Bernie Sanders, the longest-serving independent member of Congress, is officially seeking the Democratic nomination for president in 2016, the Vermont senator announced in an email to supporters this morning.
"People should not underestimate me," Sanders told the Associated Press in an interview that broke the news of his candidacy Wednesday night. "I've run outside of the two-party system, defeating Democrats and Republicans, taking on big-money candidates and, you know, I think the message that has resonated in Vermont is a message that can resonate all over this country."
The self-described "Democratic socialist" wants to challenge the business-as-usual trend of big money in politics that he says dominates the current candidates -- including Hillary Clinton.
The thrust of Sanders's campaign thus far -- like his political career as the mayor of Burlington, Vt., 16 years in the U.S. House of Representatives, and the past seven in the U.S. Senate -- has focused on supporting working-class Americans through elevated taxes on the wealthy and correcting income inequality "which is now reaching obscene levels," he told the AP.
But Sanders has also been a steadfast and reliable supporter of LGBT equality, supporting the Employment Non-Discrimination Act when it passed the Senate in 2013 and even calling on President Obama to evolve already and support marriage equality in 2011. He's a cosponsor of the federal LGBT-inclusive Student Non-Discrimination Act and has consistently voted against bills seeking to amend the Constitution to ban same-sex marriage, while cosponsoring a bill that would repeal the remaining portions of the so-called Defense of Marriage Act. Sanders has a perfect score of 100 percent on the Human Rights Campaign's latest Congressional Equality Index.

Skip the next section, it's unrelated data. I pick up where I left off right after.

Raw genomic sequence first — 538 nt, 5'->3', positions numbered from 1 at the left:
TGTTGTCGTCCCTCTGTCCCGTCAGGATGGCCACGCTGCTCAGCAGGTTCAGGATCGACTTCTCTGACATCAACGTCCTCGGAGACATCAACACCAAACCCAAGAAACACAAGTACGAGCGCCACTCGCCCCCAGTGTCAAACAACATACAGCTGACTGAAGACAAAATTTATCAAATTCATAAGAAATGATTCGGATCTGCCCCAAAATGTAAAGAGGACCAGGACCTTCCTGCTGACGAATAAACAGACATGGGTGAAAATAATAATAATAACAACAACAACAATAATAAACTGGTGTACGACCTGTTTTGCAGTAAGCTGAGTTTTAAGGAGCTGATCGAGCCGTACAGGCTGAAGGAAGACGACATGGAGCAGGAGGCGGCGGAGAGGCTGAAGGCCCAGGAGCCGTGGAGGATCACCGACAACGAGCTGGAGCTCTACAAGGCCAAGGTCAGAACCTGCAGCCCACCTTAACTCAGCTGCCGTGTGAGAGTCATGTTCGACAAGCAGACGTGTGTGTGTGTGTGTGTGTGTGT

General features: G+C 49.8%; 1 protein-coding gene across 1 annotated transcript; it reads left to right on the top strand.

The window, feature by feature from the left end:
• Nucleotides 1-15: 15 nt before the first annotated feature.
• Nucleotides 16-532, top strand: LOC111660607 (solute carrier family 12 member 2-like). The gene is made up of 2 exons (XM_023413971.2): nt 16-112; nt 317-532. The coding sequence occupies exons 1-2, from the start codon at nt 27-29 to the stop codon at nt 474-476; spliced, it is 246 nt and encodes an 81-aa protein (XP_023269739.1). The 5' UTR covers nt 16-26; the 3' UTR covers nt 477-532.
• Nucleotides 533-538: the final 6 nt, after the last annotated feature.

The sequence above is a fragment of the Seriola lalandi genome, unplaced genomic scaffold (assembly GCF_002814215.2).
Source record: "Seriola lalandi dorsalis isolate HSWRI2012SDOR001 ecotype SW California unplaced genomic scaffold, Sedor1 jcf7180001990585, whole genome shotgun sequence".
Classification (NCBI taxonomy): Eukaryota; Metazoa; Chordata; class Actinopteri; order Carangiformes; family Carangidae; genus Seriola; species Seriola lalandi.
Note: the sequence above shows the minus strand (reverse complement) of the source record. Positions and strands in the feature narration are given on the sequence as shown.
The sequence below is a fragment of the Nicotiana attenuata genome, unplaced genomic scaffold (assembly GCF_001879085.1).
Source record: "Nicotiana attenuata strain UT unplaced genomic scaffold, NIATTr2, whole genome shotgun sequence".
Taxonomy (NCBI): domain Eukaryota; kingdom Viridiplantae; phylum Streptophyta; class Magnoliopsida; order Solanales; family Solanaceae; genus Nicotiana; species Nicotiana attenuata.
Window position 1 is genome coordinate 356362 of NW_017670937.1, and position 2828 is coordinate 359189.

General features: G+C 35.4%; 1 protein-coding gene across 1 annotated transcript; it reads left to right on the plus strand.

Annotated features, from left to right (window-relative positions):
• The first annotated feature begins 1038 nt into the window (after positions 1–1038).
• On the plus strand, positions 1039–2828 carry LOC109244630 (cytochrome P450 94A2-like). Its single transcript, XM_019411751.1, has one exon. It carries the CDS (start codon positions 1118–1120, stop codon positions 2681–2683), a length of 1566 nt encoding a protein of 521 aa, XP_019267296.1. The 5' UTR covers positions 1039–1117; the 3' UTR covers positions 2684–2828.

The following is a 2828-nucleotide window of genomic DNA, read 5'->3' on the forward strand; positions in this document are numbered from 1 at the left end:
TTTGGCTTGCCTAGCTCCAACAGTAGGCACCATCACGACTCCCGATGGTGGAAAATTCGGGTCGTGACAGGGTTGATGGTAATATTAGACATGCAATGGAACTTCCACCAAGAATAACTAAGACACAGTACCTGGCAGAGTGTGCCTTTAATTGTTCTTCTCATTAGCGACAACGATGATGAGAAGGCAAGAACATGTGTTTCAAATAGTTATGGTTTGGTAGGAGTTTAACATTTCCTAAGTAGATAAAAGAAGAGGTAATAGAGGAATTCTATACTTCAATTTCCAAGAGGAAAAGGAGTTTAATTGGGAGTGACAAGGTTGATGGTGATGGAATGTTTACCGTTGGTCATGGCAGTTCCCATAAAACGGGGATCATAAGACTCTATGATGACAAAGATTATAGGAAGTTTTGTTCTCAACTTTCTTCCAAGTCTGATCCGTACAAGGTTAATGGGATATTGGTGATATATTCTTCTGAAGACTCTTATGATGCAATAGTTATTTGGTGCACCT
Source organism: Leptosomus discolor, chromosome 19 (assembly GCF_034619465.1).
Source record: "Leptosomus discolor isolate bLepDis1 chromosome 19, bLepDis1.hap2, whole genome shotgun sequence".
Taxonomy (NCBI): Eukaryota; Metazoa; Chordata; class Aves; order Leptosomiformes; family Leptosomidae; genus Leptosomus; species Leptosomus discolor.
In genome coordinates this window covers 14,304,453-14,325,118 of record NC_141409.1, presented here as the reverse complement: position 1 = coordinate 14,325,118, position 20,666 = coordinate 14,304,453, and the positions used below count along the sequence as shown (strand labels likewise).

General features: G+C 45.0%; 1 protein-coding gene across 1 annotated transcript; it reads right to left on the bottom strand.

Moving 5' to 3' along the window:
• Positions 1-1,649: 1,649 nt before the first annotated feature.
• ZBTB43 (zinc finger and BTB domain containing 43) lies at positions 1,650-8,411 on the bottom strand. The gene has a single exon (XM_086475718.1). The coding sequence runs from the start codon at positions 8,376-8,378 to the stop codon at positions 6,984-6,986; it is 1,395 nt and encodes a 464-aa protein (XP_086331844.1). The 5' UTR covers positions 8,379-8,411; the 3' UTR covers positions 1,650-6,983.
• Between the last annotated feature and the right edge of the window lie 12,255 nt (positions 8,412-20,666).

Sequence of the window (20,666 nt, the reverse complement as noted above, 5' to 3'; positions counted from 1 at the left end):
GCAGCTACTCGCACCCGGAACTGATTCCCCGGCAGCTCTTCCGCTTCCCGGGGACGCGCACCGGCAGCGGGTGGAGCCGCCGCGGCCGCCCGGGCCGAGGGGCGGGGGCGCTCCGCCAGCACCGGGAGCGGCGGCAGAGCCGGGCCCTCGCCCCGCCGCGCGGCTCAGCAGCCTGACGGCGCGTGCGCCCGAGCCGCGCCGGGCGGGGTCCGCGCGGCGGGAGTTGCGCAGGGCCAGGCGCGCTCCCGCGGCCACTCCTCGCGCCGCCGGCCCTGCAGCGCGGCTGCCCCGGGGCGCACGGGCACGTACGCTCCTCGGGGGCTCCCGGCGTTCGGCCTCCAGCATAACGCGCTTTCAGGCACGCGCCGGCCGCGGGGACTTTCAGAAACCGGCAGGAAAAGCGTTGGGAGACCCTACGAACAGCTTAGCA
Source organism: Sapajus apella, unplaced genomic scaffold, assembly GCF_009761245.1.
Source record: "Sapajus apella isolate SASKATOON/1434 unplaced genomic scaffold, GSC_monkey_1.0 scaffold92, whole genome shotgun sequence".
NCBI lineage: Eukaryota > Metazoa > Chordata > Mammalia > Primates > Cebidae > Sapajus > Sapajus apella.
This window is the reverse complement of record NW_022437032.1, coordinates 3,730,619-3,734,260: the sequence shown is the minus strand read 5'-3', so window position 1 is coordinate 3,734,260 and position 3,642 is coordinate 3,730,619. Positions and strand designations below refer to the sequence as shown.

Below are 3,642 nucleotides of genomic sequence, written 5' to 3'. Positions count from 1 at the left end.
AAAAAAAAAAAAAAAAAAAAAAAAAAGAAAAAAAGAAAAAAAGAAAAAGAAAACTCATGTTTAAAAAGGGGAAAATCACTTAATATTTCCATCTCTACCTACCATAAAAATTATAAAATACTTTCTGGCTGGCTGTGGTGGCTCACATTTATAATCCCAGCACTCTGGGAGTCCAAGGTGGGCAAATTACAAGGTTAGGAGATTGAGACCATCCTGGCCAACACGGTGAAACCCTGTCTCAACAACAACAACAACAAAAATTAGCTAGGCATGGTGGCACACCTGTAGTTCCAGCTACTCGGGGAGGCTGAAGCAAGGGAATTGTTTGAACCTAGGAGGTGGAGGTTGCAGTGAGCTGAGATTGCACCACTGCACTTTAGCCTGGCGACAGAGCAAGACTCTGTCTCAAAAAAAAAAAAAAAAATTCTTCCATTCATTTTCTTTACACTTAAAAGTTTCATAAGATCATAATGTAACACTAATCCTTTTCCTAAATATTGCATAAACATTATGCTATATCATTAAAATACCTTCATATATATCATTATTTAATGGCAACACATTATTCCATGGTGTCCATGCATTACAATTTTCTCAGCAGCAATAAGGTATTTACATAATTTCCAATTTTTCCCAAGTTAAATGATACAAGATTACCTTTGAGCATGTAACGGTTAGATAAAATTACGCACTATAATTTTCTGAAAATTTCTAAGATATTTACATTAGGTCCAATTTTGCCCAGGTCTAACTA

Sanders used Twitter to highlight that long-standing support Monday, just one day before the Supreme Court heard arguments on marriage equality. That comment included an overt reference to Clinton -- albeit to the former president and not the current presidential hopeful:
Clinton herself welcomed Sanders to the 2016 race with a tweet Thursday morning, while she has previously fired back at critics who lambasted what they claim was her slow evolution to support full marriage equality.
"You know, somebody is always first," Clinton told NPR's Terry Gross last summer. "Somebody's always out front and thank goodness they are. But that doesn't mean that those who joined later in being publicly supportive or even privately accepting that there needs to be change are any less committed. You could not be having the sweep of marriage equality across our country if nobody changed their mind. And thank goodness so many of us have."